Tools are not toys as some proclaim.

The shed sits in a very wet spot, a fact I did not know when I built it there. For that reason I had to plant the lean to posts on concrete bases, “feet” if you will. The last two years have been very wet, even record wet last year.

The perspective in this picture makes the posts appear kicked out at the bottom. They were definitely plumb.
Diagonals prevent racking.
I decided mid-stream to make the roof one sheet wider, so I will have to go buy another sheet of metal roofing.
I still have a bit of clean up but the mower and lumber are in the dry.

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Geometrically, a cascade is a type of waterfall that drops along the contour of a slope rather than freefalls over a precipice. Catawba Falls is a massive cascade at the base of Black Mountain near Old Fort, NC. A group of 22 from my church made the relaxed walk to the base today. in the group were people from about 4 years old to nearly 70. Some children waded and swam, others held hands. There was much enjoyable talk and enjoyment of God’s creation. It has been very wet lately, so the cascade was flowing well. Muddy spots and rivulets cross the trail frequently. There are a few places to rock hop or wade tributaries. There are two large bridges to cross rougher stream crossings. Even in mid-September the leaves are all still green and mushrooms abound. The day was cloudy and cool, but this nor the cold water prevented most of us getting some part of our bodies wet from feet to head.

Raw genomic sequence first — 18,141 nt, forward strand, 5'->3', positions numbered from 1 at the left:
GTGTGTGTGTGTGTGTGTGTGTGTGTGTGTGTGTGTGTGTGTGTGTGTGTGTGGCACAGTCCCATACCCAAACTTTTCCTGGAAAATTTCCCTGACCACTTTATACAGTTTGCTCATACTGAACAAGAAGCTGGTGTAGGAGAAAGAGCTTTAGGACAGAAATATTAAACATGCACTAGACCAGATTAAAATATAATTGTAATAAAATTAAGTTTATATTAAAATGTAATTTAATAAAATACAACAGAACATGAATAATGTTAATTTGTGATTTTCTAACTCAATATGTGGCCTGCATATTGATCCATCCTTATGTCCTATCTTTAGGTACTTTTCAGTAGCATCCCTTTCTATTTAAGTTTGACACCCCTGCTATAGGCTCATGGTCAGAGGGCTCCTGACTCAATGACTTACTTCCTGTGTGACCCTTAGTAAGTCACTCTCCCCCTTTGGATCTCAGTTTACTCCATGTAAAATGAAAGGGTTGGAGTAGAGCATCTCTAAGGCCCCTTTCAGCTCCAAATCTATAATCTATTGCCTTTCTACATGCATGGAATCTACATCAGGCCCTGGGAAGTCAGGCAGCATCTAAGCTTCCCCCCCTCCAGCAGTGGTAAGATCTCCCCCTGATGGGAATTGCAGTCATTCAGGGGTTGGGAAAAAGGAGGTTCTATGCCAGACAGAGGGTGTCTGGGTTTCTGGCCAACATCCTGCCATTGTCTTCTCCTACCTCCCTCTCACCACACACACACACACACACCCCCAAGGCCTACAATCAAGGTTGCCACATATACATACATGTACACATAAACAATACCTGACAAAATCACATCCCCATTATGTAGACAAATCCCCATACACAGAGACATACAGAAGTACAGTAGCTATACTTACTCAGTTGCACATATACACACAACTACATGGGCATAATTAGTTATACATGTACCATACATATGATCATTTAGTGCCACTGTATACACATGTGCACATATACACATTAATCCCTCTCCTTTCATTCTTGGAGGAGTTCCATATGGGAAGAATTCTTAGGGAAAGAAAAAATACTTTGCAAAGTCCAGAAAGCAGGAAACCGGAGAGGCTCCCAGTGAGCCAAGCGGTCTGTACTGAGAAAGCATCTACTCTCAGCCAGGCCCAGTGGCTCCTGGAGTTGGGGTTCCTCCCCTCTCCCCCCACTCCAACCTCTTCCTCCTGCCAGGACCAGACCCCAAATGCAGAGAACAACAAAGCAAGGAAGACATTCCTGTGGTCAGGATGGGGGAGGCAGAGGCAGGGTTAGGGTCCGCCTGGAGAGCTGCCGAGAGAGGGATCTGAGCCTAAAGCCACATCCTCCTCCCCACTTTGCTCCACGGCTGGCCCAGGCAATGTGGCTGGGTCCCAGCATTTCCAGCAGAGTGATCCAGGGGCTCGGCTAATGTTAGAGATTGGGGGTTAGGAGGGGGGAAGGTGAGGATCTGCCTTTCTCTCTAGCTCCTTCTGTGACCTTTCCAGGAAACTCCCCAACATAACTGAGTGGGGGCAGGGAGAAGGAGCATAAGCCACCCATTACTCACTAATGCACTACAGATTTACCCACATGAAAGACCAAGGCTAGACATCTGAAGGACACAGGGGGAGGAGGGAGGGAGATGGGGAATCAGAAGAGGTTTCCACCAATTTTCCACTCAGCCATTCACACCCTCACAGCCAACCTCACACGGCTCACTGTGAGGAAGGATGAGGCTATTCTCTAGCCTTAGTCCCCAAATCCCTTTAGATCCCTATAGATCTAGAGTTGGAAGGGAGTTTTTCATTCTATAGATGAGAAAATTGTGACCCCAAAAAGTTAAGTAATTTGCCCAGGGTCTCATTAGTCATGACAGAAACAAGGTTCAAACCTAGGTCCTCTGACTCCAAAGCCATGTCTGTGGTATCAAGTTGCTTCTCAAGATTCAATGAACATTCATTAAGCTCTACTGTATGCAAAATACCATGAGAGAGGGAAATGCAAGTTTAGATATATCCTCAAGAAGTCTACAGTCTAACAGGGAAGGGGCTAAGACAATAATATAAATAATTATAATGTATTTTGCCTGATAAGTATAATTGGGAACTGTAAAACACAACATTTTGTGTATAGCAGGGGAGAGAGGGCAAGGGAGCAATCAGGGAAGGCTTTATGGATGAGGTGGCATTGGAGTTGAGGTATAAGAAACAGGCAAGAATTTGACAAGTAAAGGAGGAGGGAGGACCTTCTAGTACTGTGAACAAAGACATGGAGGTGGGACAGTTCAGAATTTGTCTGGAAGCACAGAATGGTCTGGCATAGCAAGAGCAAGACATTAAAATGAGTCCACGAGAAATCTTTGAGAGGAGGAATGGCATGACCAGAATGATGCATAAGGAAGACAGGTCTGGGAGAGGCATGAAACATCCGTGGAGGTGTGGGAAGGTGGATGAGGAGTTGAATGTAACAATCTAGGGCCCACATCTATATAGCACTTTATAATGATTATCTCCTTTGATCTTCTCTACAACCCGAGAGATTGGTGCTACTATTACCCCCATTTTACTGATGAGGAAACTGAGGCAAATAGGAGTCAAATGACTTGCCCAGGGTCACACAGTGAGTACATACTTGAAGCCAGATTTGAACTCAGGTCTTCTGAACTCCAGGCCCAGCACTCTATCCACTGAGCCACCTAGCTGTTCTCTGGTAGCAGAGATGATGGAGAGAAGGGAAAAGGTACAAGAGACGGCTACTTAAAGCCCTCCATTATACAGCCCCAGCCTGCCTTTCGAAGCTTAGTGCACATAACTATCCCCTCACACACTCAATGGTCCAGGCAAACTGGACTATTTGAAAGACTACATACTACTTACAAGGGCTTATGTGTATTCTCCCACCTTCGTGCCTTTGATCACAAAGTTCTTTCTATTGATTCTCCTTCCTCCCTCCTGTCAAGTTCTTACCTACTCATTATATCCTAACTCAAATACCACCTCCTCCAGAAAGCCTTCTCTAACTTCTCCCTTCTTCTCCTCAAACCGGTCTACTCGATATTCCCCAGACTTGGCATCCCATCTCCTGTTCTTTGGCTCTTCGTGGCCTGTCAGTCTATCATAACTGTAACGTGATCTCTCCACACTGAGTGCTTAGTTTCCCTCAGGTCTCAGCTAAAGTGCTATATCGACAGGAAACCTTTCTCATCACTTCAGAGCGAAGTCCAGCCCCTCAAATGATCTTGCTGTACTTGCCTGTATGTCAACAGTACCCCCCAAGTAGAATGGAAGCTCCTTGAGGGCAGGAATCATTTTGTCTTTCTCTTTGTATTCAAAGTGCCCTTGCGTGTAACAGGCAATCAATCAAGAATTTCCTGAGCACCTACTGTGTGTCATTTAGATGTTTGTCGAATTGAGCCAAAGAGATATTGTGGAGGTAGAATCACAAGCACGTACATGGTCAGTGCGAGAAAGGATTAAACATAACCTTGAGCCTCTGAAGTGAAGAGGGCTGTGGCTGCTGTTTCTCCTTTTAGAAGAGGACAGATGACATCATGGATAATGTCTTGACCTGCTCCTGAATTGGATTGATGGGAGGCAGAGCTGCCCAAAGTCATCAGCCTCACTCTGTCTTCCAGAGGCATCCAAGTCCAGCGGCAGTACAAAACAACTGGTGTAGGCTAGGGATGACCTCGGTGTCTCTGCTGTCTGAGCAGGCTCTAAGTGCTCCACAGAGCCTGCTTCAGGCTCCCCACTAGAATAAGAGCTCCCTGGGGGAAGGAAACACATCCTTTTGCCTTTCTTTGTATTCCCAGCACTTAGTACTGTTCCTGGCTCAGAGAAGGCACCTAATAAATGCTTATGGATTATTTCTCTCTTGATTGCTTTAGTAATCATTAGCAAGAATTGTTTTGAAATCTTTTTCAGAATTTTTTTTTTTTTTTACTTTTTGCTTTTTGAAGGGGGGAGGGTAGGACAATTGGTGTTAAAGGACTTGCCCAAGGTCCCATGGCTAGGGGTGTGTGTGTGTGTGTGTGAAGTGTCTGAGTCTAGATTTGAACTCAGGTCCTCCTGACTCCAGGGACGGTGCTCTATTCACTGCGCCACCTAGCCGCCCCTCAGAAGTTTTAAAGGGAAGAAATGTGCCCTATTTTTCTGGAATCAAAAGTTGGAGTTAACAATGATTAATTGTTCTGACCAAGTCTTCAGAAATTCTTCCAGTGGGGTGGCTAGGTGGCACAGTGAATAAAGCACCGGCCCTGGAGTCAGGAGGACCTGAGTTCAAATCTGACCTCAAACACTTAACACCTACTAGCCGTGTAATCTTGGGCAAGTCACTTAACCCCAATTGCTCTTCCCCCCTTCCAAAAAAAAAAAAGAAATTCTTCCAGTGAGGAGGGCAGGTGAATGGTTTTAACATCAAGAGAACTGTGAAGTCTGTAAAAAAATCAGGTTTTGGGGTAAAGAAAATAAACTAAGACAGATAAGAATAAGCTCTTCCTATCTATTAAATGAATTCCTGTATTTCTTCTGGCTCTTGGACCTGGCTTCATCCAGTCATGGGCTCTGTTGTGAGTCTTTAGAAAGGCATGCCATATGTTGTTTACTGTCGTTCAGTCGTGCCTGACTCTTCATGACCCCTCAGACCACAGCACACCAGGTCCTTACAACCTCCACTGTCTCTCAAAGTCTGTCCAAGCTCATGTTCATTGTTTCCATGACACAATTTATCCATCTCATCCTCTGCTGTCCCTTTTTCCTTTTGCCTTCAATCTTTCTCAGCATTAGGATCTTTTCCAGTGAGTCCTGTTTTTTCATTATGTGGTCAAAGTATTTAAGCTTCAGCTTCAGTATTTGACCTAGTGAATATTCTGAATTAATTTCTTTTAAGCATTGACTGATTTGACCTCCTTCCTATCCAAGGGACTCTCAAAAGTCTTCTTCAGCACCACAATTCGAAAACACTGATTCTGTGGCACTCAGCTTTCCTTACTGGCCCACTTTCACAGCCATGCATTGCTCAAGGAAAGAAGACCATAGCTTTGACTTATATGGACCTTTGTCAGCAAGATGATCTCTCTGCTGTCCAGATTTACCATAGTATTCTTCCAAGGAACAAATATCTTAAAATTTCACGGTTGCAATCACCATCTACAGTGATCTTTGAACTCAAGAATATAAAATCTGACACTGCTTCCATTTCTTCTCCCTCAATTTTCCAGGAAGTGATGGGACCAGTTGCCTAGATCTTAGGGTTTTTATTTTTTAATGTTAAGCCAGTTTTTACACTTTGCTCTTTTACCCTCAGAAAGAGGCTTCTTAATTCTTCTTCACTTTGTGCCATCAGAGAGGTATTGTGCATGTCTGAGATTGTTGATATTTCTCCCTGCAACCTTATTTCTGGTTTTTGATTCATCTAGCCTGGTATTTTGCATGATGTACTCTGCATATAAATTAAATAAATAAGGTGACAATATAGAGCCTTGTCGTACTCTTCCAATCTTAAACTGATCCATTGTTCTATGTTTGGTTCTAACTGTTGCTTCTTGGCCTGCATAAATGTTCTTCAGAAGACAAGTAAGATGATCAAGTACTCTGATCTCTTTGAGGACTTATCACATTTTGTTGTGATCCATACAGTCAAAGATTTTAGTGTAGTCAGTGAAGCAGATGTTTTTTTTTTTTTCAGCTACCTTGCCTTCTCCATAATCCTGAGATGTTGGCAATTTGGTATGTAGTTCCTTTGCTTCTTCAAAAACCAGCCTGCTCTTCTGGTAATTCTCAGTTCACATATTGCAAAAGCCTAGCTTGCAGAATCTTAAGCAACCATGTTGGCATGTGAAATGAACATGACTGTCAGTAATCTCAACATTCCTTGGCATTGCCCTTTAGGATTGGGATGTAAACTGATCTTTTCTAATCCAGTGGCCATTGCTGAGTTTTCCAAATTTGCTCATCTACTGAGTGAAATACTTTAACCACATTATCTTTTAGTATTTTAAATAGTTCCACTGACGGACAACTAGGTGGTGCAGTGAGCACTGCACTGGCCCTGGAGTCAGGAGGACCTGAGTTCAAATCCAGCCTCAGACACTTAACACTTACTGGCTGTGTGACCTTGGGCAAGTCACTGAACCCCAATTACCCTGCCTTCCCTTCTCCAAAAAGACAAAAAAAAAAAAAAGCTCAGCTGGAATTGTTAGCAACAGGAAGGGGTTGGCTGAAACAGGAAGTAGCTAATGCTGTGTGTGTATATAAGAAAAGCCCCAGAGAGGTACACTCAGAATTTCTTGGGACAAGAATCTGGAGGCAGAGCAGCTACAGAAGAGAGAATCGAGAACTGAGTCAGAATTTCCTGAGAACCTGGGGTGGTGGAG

A Start
A 1920’s hydroelectric generation structure near the first bridge
Tributary cascade above the trail
Well graded trail on steep ground
A small tributary falls below the trail
At the old hydroelectric dam upstream of the powerhouse
Second Bridge
A little friend I helped near the cascade
Catawba Falls
From a rock about 1/3 up the cascade
Food is anything you can digest
Yes, it is cold!

While the group was proceeding back down at a leisurely pace, I decided to bushwhack a little. See what I found.

Where do all of the helium balloons come down?
Mosses and Club Mosses
In September this valued plant gives its location away by exhibiting its red berries. But I won’t give away its location.

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My oldest brother turned 72 years old this past Friday. He asked for a hike for his birthday. His wife, two brothers, his daughter, and two grandsons came along. It was an exceptionally humid September day, but not unreasonably hot, particularly because the hike was in the shade of a forest. The particular forest was Lone Mountain State Forest in Morgan County, Tennessee. I drove with my older brother. He pointed out a waterfall along the Hwy TN62 as you go up onto the plateau.

Roadside Waterfall

The signage at the parking area shows all of the trail names, distances, and marker colors. I wish that I had a map to indicate how these interconnect. We had planned a 7.0 mile out and back hike to Coyote Point Overlook.

Below is the crew minus my brother’s wife who is taking the picture. We all look fresh and ready to go.

Some things, fungi in particular, have the ability to look both beautiful and ugly at the same time it seems to me.

The next button of a mushroom seems to reveal the face of a proper English gentleman with Mutton Chop sideburns and lace collar.